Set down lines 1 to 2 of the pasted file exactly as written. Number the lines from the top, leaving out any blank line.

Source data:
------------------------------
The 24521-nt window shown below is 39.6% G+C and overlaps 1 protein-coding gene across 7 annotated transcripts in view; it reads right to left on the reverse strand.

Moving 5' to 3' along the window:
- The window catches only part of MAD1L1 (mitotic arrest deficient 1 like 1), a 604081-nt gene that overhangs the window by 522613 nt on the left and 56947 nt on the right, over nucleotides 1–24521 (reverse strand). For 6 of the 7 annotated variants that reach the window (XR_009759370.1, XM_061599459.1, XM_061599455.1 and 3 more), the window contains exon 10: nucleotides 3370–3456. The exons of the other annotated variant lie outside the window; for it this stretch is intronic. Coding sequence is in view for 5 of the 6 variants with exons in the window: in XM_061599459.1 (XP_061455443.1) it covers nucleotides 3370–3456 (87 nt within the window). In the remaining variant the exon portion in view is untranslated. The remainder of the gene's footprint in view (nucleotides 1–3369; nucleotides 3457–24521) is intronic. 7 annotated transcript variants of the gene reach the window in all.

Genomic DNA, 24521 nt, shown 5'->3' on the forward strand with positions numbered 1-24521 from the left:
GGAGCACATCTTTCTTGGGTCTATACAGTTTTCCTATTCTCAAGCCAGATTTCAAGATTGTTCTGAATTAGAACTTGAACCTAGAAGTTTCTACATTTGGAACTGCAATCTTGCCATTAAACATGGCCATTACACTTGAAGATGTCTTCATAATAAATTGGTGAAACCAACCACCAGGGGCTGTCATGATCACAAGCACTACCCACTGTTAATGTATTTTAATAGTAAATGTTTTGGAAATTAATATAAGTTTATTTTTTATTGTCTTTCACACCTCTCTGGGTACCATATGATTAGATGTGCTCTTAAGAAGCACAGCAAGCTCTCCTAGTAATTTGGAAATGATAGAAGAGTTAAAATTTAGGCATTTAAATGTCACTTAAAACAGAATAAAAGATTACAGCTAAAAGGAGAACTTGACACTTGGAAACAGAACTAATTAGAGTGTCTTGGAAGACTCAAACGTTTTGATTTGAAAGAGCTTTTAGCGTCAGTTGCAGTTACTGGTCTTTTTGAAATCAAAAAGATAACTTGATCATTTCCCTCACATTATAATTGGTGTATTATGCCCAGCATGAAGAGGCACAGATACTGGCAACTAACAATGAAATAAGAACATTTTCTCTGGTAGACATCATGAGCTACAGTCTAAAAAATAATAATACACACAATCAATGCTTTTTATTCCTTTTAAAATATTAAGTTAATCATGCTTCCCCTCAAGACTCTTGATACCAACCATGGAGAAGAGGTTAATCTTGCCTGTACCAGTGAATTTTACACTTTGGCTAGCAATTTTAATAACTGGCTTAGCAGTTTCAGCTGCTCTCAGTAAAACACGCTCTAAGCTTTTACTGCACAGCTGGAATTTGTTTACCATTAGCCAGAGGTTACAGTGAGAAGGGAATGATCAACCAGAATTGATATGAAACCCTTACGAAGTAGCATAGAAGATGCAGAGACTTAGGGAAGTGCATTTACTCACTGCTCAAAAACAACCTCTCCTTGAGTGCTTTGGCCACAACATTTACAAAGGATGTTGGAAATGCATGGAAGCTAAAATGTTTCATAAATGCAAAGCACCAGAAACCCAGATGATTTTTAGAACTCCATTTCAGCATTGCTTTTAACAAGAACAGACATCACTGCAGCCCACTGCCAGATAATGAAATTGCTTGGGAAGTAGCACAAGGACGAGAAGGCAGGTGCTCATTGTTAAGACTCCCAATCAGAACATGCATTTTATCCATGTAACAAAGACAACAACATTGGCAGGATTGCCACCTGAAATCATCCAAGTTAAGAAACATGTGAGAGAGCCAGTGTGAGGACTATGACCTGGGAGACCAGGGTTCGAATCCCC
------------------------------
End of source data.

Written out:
The 24521-nt window shown below is 39.6% G+C and overlaps 1 protein-coding gene across 7 annotated transcripts in view; it reads right to left on the reverse strand.

Moving 5' to 3' along the window: